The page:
Crowdsourcing the Super Bowl
turbotodd 100000388Y Visits (1288)
The best thing about this year's Super Bowl was...well, the Super Bowl.
And the Bruce Springsteen halftime show was a fantastic way to hold the two halves of the game together.
Which is more than I can say for most of the Super Bowl ads.
It certainly didn't escape my attention this morning to discover that the highest rated commercial from USA Today's Ad Meter was the user-generated Doritos spot.
Dave Herbert, and brother Joe, from Batesville, Indiana, produced a spot entitled "Free Doritos," in which a guy shatters a vending machine with his crystal ball after predicting free Doritos for everyone in his office.
If my own Super Bowl encampment was any indication, me and mi three amigos agreed -- we thought the Doritos spot was laugh out loud funny, in a Super Bowl conspicuously void of good, comedy-laden advertising.
And we waited much of the rest of the evening for something to surpass it. And waited...and waited.
The two brothers Herbert won $1 million U.S. for reaching the coveted number one rating.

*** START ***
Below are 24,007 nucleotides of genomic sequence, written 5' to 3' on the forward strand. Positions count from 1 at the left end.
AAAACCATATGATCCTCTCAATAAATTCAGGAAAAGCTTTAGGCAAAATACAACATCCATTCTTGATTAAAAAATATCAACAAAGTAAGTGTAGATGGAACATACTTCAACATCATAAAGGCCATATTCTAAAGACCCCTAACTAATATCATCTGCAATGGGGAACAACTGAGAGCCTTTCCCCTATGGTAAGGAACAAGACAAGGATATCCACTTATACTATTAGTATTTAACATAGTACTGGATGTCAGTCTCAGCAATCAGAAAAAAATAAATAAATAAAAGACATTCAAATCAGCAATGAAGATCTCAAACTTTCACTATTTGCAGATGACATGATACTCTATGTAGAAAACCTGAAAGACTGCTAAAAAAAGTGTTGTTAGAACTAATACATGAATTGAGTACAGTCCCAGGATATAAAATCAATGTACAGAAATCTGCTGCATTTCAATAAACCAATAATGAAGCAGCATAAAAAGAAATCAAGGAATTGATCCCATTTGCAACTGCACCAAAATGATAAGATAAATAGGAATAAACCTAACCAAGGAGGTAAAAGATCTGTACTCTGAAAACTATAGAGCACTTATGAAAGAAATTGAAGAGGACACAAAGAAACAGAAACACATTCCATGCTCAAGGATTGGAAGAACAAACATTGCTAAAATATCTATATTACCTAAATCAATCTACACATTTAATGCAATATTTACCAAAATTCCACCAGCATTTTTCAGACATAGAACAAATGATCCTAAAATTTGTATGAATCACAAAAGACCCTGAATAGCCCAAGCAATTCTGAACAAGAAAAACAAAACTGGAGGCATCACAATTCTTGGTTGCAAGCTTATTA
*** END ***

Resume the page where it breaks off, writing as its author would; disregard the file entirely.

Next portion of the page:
I just wonder what Madison Avenue's water cooler conversation is like today.
Two unemployed dudes in Batesville, Indiana, just outsmarted some of the world's alleged best advertising agencies.
Oops, look, there's a flag on the play.
"Fifteen yards for unemployed Everymen upstaging the most creative minds in marketing. First down!!"
What it says to me is, you can now rack up a come from behind, Santonio Holmes-ish flying touchdown catch for the user-generated crowdsourcing crowd, and all with a simple concept.
No superduper animated Mr. and Mrs. Potatoheads.
No 3D glasses (which nobody seems to have known they were supposed to have got in the first place).
No world class commercial budgets and shoots in exotic locations with trailers and craft service and all the other amenities.
Just two guys from Indiana who bought five panes of glass for a maximum of five takes.
No timeouts, no chance for overtime.
Me, I was just grateful for another excellent season-ending football game.
That's now two years in a row that the Super Bowl was actually entertaining.
Which is a lot more than I can say for most of the commercials.
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